Q Cultural Exchange
There are two nonimmigrant visa categories for persons who want to participate in Exchange Visitor programs in the United States. The J nonimmigrant classification is for participants of exchange programs, designated by the Department of State, that are designed to promote educational and cultural exchanges between the United States and other countries. The Q nonimmigrant classification is for participants of international cultural exchange programs designated by the Department of Homeland Security. For more information on J Exchange Visitors, see the Department of State: Exchange Visitor (J) Visas page.
You may be eligible for Q-1 nonimmigrant classification if you are seeking to participate in an international cultural exchange program approved by the Secretary of Homeland Security. The Q cultural exchange program is for the purpose of providing practical training and employment, and sharing the history, culture, and traditions of your home country with the United States.
For more information, see Volume 2, Part E of the USCIS Policy Manual
Only qualified employers who administer cultural exchange programs, or designated agents they employ on a permanent basis in an executive or managerial capacity, are allowed to petition for Q nonimmigrants. The purpose of the Q nonimmigrant visa classification is to facilitate the sharing of international cultures. It is an employment-oriented program, but a cultural element must be an essential and integral part of your duties. You must be:
- At least 18 years old;
- Qualified to perform the service, labor or training; and
- Able to communicate effectively about the cultural attributes of your country to the American public.
The qualified employer, or a designated agent it employs on a permanent basis in an executive or managerial capacity, must file Form I-129, Petition for a Nonimmigrant Worker, with the USCIS office specified in the form instructions. In addition, along with the position description, the employer must submit evidence that it maintains an established international cultural exchange program. It may demonstrate this by submitting copies of brochures, curriculum, or other types of material that illustrate that the program’s cultural component is designed, on the whole, to exhibit or explain the attitude, customs, history, heritage, philosophy, traditions, and/or other cultural attributes (arts, literature, language) of the participant’s country of nationality. The employer must also submit evidence that the program activities take place in a school, museum, business or other establishment where the American public, or a segment of the public sharing a common cultural interest, is exposed to aspects of a foreign culture as part of a structured program.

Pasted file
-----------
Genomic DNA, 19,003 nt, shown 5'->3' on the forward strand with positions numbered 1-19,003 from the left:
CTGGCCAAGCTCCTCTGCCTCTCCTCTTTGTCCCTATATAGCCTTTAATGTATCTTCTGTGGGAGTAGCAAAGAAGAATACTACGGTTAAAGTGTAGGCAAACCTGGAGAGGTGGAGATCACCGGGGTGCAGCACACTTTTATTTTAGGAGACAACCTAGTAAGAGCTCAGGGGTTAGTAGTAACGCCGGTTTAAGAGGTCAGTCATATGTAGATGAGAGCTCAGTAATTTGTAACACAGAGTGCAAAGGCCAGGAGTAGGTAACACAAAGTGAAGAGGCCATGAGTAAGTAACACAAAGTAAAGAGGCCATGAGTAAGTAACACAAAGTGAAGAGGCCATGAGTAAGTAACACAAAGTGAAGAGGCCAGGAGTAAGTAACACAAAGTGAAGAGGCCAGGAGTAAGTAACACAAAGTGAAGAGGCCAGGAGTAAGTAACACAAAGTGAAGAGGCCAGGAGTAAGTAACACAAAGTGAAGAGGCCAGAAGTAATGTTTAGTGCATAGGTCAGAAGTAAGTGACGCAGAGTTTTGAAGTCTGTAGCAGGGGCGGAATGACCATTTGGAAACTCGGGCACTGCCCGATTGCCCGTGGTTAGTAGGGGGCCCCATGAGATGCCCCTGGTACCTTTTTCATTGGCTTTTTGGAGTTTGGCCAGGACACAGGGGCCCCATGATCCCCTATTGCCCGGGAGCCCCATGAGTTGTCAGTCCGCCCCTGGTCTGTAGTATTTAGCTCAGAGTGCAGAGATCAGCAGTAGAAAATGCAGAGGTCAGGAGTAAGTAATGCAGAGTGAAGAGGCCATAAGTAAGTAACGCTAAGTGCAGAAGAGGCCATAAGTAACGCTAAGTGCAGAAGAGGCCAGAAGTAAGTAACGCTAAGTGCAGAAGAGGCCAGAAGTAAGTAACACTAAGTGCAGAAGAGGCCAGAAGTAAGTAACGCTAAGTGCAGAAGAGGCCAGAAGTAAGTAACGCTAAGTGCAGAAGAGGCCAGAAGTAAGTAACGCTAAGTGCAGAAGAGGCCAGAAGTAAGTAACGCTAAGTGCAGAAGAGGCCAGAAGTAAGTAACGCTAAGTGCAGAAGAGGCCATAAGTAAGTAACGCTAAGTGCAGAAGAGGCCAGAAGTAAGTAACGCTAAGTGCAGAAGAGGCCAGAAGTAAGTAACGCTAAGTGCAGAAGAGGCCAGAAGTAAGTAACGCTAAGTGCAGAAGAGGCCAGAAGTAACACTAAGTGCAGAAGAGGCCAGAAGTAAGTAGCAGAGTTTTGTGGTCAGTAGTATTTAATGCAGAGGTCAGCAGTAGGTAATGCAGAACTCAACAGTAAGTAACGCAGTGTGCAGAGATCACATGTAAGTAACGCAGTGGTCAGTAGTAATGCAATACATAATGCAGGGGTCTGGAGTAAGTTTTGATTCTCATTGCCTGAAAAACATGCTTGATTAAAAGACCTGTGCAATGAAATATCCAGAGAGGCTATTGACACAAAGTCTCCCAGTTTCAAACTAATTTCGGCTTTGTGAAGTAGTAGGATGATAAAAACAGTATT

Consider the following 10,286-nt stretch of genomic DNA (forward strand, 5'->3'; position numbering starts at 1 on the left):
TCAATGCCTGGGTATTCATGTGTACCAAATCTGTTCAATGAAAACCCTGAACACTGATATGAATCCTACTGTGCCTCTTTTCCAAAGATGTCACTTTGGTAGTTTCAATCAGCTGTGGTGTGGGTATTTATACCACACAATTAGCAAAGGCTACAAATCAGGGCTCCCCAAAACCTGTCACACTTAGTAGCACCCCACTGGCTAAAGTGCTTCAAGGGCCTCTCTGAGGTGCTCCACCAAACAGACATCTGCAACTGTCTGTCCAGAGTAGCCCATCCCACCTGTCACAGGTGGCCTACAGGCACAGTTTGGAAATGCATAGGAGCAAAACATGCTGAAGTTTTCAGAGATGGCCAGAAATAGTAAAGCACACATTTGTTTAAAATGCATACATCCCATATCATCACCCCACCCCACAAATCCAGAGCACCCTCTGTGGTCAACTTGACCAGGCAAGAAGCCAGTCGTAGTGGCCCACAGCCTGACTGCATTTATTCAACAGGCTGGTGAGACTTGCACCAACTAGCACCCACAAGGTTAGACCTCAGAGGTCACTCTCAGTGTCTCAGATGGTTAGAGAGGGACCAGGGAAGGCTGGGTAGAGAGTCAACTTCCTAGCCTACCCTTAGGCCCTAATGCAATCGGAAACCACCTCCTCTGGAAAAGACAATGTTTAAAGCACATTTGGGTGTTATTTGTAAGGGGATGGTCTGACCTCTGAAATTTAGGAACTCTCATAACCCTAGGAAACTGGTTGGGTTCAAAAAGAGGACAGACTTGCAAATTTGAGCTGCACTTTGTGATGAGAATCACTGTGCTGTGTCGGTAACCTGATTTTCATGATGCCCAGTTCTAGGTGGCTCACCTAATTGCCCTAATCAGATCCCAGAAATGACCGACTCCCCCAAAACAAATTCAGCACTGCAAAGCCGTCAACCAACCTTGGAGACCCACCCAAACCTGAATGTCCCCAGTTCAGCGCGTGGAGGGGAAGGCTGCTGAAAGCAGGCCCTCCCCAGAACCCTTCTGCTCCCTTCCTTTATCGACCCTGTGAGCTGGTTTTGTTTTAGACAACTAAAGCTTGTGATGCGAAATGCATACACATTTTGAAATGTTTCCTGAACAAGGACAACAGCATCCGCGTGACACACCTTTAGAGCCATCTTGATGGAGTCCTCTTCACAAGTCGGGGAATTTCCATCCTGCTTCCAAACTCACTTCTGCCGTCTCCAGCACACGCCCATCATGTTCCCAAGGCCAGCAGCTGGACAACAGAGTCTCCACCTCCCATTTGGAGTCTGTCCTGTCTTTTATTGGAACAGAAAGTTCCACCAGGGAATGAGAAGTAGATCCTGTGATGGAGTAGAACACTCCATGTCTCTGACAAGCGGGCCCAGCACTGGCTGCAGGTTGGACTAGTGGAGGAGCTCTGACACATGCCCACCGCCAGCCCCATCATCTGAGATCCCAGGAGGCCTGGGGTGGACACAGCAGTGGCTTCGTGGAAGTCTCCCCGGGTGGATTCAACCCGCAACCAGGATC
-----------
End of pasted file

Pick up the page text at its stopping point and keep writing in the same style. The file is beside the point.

In addition, the employer must establish that it:
- Has designated a qualified employee to administer the program and serve as liaison with USCIS;
- Is actively doing business in the United States;
- Will offer the alien wages and working conditions comparable to those accorded local workers similarly employed; and
- Has the financial ability to compensate the participant(s), as shown by a copy of the employer's most recent annual report, business income tax return or other form of certified accountant's report.
Applying for a Visa at a U.S. Embassy or Consulate
Once the visa petition is approved, you can apply for a visa (if required) at a U.S. embassy or consulate. For more information on visa application processing and issuance fees, see the “Department of State, travel.state.gov” page.
Period of Stay/Extension of Stay
|Initial Period of Stay|
|Up to 15 months|
After you complete your Q cultural exchange program, you are afforded 30 days to depart the United States. You are required to spend 1 year outside the United States before you can apply for participation in an Q cultural exchange program again.
Family of Q Visa Holders
The Q nonimmigrant classification does not have a provision for any spouse or children to accompany or follow to join a Q-1 nonimmigrant. Therefore, any spouse or children wishing to enter the United States must qualify independently for a nonimmigrant classification.